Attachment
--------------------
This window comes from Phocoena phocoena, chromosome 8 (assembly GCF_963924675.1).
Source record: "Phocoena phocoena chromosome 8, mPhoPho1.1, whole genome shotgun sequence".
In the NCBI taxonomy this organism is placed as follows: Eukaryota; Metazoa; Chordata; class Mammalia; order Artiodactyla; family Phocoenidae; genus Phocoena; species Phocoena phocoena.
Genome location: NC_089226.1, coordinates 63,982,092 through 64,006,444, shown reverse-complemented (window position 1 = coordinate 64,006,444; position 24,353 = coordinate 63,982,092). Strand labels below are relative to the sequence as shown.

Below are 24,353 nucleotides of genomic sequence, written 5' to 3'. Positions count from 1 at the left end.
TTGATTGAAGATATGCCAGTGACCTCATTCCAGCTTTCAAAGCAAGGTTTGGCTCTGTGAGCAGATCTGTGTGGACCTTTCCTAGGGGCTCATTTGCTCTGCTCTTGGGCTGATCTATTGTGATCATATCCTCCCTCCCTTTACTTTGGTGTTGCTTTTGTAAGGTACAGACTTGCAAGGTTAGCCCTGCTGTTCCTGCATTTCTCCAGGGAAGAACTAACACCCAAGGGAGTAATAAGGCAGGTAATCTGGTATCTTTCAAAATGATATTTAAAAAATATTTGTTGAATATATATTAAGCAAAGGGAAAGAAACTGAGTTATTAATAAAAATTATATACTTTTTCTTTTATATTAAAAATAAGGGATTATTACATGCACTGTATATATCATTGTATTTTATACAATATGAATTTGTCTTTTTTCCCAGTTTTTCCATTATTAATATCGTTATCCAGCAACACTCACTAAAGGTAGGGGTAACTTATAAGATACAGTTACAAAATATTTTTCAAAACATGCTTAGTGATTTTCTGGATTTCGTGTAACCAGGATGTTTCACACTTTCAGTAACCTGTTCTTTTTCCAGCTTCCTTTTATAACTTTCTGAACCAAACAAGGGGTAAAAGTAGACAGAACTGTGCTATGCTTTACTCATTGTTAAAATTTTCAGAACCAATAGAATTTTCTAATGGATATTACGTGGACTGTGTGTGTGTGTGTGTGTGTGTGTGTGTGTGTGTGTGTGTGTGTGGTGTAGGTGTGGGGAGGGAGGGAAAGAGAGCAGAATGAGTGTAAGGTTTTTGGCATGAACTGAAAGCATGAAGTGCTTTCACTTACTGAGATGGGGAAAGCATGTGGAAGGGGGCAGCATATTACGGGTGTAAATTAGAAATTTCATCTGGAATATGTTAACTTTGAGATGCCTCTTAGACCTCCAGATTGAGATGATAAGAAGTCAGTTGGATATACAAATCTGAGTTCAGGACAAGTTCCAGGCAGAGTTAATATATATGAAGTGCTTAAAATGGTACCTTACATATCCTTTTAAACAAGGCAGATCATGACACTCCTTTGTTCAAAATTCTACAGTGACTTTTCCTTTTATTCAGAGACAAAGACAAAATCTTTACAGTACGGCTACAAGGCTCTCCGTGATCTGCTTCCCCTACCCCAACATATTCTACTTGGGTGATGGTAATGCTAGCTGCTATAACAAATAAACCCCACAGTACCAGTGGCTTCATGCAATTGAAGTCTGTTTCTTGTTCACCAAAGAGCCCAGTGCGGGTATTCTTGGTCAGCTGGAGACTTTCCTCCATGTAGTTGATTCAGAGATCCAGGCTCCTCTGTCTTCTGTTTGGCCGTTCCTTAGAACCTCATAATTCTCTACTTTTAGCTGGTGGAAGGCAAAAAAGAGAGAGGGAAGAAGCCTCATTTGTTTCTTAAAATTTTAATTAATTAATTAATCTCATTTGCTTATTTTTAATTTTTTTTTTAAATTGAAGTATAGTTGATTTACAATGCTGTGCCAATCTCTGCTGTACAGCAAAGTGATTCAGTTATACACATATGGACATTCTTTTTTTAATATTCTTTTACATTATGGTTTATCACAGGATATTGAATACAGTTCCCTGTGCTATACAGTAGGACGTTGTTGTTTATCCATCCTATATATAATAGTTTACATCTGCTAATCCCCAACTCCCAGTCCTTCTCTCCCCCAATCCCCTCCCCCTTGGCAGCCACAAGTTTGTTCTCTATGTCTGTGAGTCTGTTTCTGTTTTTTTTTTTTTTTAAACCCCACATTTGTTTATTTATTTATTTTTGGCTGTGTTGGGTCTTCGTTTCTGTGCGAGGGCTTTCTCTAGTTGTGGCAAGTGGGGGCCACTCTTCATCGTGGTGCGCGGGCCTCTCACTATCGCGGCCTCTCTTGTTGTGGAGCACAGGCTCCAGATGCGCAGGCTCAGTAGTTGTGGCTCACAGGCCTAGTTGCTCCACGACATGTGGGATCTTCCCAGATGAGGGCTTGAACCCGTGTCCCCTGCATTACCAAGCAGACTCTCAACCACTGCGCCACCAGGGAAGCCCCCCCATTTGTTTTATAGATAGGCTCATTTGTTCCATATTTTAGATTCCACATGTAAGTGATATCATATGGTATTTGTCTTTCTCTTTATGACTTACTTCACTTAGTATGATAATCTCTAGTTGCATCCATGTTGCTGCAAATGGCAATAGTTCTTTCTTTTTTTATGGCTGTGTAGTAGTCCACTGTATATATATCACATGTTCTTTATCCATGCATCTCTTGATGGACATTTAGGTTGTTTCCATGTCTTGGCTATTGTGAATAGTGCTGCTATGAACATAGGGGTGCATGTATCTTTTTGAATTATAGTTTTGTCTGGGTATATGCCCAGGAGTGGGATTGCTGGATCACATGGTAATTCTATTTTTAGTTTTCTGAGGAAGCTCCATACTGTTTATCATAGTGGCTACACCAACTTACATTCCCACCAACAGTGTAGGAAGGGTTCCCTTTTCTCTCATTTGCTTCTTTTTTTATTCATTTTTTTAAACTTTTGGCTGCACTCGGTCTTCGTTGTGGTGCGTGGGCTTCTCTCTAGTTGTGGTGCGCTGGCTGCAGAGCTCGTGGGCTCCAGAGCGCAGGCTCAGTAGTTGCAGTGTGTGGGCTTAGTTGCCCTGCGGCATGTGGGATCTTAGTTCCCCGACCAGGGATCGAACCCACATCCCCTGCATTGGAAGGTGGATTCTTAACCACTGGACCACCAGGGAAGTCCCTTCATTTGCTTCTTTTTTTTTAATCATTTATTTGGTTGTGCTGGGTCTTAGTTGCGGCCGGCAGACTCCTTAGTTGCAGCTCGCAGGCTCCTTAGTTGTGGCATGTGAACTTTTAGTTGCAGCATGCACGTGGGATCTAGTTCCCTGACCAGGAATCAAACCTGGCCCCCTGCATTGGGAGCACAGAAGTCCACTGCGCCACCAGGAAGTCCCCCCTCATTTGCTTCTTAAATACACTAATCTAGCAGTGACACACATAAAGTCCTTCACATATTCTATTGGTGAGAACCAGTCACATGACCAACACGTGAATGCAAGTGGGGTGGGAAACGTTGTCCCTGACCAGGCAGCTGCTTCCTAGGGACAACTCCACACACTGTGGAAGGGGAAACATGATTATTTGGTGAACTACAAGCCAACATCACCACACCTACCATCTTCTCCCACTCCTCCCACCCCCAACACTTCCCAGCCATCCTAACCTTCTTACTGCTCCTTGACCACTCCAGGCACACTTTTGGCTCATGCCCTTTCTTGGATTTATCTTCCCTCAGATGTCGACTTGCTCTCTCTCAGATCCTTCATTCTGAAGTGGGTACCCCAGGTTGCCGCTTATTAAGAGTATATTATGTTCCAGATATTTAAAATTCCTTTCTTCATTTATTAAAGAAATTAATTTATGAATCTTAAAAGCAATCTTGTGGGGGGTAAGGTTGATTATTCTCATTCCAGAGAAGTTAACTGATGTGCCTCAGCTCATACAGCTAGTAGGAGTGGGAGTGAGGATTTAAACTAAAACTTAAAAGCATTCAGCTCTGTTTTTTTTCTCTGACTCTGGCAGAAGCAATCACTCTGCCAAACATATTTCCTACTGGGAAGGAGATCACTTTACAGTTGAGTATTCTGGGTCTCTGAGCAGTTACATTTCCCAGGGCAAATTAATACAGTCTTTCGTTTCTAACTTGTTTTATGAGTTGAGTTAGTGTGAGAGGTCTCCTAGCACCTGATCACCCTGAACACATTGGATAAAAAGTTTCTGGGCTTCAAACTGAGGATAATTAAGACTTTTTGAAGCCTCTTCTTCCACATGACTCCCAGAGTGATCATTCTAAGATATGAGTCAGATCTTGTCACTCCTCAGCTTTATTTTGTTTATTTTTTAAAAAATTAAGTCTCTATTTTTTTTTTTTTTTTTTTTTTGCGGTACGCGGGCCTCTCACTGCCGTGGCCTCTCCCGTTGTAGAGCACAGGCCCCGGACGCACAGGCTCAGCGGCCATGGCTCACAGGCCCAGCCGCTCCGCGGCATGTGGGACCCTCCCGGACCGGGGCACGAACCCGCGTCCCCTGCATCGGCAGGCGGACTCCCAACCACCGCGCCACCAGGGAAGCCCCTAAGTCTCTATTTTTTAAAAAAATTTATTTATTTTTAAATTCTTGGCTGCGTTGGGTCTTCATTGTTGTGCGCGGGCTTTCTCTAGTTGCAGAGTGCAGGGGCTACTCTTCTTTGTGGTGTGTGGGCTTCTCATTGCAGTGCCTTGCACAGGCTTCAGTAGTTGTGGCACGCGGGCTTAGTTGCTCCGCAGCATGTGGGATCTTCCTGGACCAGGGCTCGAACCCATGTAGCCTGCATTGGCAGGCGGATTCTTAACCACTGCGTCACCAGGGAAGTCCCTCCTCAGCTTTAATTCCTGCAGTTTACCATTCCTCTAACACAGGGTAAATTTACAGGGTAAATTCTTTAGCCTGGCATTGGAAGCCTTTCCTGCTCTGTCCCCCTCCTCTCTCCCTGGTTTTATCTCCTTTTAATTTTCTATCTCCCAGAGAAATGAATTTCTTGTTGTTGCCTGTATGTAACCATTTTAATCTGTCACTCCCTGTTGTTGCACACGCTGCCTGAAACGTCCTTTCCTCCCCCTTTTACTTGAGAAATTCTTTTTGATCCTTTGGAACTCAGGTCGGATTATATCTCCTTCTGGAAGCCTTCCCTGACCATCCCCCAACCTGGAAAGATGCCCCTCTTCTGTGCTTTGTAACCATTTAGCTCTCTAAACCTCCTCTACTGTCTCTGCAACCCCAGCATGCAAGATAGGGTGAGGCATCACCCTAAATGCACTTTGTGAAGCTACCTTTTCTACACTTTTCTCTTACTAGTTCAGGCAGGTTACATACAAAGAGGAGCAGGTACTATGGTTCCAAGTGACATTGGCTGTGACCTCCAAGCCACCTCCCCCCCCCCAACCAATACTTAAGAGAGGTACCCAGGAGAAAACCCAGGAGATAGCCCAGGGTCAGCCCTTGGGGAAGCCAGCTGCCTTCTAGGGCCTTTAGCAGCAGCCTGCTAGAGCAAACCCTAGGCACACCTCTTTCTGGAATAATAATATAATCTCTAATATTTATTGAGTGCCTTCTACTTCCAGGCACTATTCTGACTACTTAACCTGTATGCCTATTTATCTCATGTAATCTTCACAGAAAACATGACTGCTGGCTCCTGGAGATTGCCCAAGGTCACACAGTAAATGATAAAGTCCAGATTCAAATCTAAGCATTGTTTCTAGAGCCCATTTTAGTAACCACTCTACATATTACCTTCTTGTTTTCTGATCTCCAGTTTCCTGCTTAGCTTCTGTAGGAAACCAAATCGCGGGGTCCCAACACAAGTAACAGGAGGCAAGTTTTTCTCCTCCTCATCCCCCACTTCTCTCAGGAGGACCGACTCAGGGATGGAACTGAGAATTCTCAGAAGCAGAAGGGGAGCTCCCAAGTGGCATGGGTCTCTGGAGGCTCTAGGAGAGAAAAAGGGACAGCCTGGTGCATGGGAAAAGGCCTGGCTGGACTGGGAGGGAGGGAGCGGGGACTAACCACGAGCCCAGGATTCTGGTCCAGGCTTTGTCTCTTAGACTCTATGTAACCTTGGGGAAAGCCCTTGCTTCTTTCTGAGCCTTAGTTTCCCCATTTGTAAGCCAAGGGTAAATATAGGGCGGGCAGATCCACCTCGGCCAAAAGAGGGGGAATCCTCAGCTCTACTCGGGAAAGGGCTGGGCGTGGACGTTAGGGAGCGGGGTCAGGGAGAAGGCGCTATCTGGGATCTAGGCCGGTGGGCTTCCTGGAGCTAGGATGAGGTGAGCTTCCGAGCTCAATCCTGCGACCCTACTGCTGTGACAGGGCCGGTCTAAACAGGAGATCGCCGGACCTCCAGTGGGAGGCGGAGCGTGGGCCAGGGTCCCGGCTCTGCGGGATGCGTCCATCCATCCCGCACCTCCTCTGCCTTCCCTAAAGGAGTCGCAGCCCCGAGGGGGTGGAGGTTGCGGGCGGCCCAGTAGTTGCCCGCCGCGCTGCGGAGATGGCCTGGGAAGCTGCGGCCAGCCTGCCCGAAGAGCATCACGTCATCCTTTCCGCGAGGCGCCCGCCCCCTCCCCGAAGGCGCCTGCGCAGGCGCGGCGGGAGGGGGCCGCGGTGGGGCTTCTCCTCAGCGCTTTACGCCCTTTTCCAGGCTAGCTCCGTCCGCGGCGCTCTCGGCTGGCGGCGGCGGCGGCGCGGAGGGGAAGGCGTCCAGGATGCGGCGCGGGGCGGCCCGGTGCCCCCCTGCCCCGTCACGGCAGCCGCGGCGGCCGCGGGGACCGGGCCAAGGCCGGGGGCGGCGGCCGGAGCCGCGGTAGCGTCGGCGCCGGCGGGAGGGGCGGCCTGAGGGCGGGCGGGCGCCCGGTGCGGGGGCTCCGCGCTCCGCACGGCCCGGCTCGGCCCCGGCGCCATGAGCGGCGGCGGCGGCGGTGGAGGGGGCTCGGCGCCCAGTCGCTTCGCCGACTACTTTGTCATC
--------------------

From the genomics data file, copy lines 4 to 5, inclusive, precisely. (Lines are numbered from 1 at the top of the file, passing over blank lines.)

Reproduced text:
Genome location: NC_089226.1, coordinates 63,982,092 through 64,006,444, shown reverse-complemented (window position 1 = coordinate 64,006,444; position 24,353 = coordinate 63,982,092). Strand labels below are relative to the sequence as shown.

Below are 24,353 nucleotides of genomic sequence, written 5' to 3'. Positions count from 1 at the left end.